When it comes to natural landscapes and parks, few cities in Europe can beat London. 47% of the city is comprised of green space, a shocking figure considering just how urbanised and modern the city is.
The world’s largest urban forest helps make up for the increasing pollution in the city. With eight million trees across the city, those who love nature will no doubt be in for a real treat when they visit London for the first time.
Regent’s Park and Hyde Park comprise two of the most famous parks in the city, and in them, visitors can slip into a world that’s entirely different from the urban landscape in the city. With thousands of trees, little gardens, a bountiful range of flowers and wildlife, these parks can be the highlight of many people’s trips here.
Funnily enough, travellers don’t expect this to be the case. But after visiting all the top tier attractions in the city (Big Ben, London Eye, etc.), the parks and gardens provide a welcome relief to travellers. Both Hyde and Regents Park are within a 30mins walking distance of each, with the latter park being closely located to Primrose Hill.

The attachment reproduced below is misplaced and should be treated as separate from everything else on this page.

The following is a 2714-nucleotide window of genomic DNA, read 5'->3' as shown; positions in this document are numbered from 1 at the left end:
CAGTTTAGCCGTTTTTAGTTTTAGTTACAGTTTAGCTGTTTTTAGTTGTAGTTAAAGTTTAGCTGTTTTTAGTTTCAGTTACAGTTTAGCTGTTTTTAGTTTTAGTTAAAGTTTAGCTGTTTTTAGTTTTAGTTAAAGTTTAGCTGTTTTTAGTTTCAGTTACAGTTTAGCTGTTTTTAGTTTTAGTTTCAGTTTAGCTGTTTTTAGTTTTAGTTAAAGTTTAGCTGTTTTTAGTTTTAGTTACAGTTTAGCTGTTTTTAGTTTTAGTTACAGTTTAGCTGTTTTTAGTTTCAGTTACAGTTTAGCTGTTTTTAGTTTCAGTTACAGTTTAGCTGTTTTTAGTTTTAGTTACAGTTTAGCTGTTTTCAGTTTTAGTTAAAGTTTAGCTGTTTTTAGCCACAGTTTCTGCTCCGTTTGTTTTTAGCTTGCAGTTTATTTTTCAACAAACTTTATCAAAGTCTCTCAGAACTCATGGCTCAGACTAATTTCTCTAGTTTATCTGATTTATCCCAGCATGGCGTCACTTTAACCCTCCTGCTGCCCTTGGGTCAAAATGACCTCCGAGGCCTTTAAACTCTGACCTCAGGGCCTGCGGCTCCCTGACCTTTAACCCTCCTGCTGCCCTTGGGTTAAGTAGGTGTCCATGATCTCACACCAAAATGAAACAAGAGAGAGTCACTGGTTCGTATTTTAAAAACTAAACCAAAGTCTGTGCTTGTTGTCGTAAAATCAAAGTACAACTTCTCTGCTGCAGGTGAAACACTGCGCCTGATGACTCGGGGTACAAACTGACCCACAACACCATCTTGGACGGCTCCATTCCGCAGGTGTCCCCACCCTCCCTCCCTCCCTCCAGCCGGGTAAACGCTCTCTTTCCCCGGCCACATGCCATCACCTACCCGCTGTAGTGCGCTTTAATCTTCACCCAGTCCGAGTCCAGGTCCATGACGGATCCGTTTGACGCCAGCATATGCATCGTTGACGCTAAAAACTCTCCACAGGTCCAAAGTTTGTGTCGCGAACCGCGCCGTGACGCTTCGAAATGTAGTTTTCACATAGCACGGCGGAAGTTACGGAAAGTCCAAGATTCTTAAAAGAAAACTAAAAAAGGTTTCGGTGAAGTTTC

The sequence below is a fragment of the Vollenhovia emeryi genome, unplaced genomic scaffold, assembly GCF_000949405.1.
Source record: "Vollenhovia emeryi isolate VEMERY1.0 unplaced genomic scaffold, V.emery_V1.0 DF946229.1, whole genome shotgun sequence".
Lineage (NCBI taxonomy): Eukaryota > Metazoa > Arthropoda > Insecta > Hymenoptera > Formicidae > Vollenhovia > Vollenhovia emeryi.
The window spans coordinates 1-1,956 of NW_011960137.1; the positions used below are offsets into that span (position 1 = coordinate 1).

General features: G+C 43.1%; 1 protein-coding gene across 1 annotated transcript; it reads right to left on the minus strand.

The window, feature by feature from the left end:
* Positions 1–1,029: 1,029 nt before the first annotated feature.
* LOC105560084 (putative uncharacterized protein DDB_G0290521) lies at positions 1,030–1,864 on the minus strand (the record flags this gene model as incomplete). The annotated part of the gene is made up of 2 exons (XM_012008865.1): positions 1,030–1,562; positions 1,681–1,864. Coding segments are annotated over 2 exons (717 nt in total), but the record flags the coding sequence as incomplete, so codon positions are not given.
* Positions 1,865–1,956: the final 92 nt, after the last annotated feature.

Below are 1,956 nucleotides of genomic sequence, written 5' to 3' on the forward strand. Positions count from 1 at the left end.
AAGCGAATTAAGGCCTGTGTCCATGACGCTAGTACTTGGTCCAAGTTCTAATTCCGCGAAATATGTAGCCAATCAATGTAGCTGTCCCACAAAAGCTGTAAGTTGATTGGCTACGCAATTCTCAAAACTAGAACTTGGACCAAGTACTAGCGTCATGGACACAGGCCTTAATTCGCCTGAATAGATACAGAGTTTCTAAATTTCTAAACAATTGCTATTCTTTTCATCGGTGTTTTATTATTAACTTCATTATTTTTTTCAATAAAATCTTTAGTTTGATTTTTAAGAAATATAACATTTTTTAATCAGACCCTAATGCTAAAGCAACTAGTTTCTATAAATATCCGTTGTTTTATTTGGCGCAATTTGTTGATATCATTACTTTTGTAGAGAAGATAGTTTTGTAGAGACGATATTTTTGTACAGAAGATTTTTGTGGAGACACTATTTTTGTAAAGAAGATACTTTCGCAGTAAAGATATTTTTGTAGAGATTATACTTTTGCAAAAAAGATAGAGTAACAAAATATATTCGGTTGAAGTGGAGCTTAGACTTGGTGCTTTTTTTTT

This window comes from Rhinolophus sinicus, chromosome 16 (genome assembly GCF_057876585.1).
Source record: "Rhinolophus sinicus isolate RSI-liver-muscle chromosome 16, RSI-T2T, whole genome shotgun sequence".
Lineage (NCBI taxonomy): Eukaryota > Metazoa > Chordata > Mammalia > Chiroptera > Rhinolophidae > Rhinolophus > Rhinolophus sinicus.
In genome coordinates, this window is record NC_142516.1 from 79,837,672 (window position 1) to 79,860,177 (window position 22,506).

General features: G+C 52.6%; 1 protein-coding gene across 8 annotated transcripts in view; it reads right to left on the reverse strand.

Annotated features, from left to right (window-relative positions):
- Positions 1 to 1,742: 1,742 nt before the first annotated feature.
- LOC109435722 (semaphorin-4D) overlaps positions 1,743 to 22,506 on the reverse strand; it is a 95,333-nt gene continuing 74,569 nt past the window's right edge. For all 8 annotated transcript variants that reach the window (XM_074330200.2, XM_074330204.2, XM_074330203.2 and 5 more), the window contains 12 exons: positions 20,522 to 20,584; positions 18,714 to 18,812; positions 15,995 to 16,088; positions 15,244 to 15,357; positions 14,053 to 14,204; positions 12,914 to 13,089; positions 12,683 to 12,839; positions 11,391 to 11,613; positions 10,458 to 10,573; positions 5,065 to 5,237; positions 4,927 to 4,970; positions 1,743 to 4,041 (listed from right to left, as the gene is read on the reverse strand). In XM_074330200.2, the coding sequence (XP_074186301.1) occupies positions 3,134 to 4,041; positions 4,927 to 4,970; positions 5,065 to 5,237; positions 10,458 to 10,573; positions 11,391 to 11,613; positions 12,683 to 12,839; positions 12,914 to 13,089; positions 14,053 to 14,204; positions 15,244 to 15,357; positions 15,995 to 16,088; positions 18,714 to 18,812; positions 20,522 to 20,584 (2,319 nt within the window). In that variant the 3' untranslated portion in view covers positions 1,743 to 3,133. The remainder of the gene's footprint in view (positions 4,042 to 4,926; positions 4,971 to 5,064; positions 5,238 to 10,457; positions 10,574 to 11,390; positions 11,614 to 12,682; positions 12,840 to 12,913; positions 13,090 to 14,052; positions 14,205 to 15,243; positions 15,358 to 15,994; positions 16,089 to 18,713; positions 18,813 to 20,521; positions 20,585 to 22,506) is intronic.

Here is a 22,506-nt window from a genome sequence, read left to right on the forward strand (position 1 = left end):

While Primrose Hill isn’t as large of a park per say, it’s a great place to get a free, great view of the city’s landscape. Of course, it’s not nearly as high as the views provided by places like the London Eye and the Shard, but it’s still worth visiting nonetheless.
Richmond Park is another park in London that’s also hugely popular, although it’s a little further out from central London. The London city suites, a fantastic hotel suite London has to offer, is about an hour tube ride away from Richmond. Naturally, many visitors who end up staying in central London don’t visit Richmond Park. While this isn’t much of an issue (considering just how many parks there are in central London), those who want to see deer and rural landscapes might favour a trip here, particularly it’s sunny during their period of visit.